The History of the Cypher Wheel

side of cypher wheelThe Cypher Wheel, sometimes called the Cipher Wheel or Cipher Disk, was invented by Leon Battista Alberti (February 14, 1404 – April 25, 1472) an Italian author, artist, architect, poet, linguist, philosopher, and cryptographer. He was born in Genoa, Italy, the son of a wealthy merchant of  Florence, Lorenzo Alberti.
Alberti was an cryptographer of the highest standard of his time, inventing the first polyalphabetic cipher. The polyalphabetic cipher was the most important advance in cryptography since before the time of Christ. Cryptography historian David Kahn has called him the "Father of Western Cryptography", and says there are three significant advances in the field of cryptography which can be assigned to Alberti: "the earliest Western exposition of cryptanalysis, the invention of polyalphabetic substitution, and the invention of enciphered code" (David Kahn (1967). The codebreakers: the story of secret writing. New York: MacMillan. ).
Alberti made history by employing the first mechanical device aiding in the encryption process. His cipher disk is made of two circular copper plates, one on top of the other. The larger outer wheel is called the stationary disk, and the smaller inner wheel is called movable disk. The  plates are divided into equal portions that contain the letters of the alphabet in their normal order. This device is known as the Alberti Cipher or Albert Cipher Disk.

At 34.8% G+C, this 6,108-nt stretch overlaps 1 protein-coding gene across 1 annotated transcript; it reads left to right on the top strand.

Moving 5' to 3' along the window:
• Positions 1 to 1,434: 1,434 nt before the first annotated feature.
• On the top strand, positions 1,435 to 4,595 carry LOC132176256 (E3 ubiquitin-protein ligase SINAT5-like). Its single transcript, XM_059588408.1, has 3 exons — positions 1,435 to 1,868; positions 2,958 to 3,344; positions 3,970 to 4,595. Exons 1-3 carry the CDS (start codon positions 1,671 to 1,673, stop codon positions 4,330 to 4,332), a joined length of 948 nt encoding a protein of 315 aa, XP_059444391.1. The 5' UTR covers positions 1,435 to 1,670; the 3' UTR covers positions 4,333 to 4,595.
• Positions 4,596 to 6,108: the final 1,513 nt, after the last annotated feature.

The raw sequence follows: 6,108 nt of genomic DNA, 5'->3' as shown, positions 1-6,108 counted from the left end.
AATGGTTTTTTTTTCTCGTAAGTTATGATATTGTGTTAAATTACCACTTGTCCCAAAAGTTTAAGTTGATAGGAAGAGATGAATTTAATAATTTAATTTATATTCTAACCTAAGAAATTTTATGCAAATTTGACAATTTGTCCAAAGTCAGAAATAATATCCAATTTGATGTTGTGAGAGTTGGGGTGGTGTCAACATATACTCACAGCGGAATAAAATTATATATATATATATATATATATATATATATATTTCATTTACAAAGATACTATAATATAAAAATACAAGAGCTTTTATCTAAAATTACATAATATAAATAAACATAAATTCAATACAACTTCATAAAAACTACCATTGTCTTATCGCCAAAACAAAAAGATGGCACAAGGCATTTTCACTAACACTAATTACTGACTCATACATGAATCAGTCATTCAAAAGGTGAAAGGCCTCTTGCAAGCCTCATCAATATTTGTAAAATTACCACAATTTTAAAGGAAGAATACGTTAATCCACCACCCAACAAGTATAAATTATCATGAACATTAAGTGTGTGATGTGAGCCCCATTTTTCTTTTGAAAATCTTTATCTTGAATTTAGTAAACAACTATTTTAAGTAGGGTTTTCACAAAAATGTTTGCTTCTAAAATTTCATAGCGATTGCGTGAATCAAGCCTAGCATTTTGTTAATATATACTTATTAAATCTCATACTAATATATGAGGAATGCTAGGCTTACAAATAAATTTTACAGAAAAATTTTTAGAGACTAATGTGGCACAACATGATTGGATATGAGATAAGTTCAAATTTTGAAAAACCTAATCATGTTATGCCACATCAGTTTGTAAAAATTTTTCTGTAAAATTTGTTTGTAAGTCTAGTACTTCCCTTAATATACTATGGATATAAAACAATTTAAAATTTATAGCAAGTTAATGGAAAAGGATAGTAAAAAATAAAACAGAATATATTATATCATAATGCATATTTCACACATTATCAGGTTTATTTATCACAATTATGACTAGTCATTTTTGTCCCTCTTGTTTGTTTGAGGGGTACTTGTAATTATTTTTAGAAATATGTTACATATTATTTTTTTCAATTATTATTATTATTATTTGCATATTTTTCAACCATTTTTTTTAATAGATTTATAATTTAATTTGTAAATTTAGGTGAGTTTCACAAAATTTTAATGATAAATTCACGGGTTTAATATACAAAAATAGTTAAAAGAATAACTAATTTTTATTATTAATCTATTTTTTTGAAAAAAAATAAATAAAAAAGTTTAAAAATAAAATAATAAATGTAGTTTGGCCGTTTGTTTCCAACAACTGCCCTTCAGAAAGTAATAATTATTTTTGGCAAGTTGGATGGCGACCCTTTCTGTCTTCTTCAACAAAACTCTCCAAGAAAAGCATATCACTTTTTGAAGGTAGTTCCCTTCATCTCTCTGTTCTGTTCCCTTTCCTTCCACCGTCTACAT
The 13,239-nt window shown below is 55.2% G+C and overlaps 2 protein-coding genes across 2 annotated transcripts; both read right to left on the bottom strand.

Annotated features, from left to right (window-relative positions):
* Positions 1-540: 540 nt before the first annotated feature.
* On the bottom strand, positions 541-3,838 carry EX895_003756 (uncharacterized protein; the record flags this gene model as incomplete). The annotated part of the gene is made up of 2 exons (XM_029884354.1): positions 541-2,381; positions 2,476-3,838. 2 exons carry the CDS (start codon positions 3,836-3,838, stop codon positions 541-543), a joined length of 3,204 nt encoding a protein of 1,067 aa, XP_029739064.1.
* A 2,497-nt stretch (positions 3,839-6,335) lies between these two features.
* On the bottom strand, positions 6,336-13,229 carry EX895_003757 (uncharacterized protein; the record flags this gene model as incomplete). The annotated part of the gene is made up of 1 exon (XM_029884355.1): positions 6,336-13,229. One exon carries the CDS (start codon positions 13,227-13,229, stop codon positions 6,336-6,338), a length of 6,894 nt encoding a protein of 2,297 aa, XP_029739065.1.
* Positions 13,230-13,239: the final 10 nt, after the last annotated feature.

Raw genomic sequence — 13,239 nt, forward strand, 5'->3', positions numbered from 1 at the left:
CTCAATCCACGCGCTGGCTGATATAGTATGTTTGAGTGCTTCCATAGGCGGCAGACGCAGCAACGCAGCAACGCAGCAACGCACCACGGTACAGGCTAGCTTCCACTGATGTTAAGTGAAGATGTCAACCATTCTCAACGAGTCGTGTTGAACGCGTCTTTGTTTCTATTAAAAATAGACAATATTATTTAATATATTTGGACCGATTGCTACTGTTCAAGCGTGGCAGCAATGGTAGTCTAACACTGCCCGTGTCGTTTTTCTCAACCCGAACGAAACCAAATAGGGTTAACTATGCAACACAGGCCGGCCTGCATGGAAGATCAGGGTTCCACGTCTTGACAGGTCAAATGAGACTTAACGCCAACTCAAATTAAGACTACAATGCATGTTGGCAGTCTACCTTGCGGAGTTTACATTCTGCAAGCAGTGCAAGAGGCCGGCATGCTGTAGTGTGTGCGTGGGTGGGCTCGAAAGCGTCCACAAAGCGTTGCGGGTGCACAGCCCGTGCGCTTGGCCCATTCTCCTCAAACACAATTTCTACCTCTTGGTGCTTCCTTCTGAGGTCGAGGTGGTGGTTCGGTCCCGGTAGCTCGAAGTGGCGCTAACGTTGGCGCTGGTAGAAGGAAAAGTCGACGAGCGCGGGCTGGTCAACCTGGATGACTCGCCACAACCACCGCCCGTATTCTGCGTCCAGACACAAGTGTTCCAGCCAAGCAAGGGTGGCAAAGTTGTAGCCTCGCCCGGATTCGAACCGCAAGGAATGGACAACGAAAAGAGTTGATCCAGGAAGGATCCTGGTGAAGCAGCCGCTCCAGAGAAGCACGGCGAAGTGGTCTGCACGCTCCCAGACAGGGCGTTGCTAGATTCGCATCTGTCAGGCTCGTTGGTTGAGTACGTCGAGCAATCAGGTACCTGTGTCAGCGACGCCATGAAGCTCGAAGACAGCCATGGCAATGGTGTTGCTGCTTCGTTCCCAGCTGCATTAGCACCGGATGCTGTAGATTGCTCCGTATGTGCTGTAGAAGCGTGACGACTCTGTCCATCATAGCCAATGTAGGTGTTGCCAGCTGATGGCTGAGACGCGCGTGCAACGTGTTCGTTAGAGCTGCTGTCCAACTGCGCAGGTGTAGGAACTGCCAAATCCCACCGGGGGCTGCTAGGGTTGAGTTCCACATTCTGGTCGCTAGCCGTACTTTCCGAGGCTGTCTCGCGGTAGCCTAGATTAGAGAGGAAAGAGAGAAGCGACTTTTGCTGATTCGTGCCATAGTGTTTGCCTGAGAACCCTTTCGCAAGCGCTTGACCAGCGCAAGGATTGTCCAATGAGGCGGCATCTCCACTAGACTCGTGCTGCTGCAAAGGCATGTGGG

right side of cypher wheel During the Civil War the Confederate army used a simple two disk cipher wheel to code messages. The cipher disk was made of brass and measured just two and a quarter inches across, so small it would easily fit into your shirt pocket. There are only five Confederate Cipher Disks in existence today. Two are in the Museum of the Confederacy in Richmond, Virginia, one is in the Smithsonian Institution, and two are in private collections. They were probably made sometime after 1862 by an unknown designer and manufacturer. The letters CSA are stamped on the face of the disk and below that the letters SS. CSA stands for Confederate States of America and the SS is believed to be either Secret Service or Signal Service. In Washington D.C. the Union codebreakers in the telegraph office broke the CSA coded messages, encrypted using this cipher system, largely due to the poor techniques employed by the CSA operators.

The cipher disk was used in the field by the U.S. Army Signal Corps at the beginning of World War I. The disk enabled messages to be quickly encrypted with a simple substitution cipher by rotating the inner ring to create a code. However, later in the war more complex devices were employed to escape the aggressive deciphering techniques of the enemy.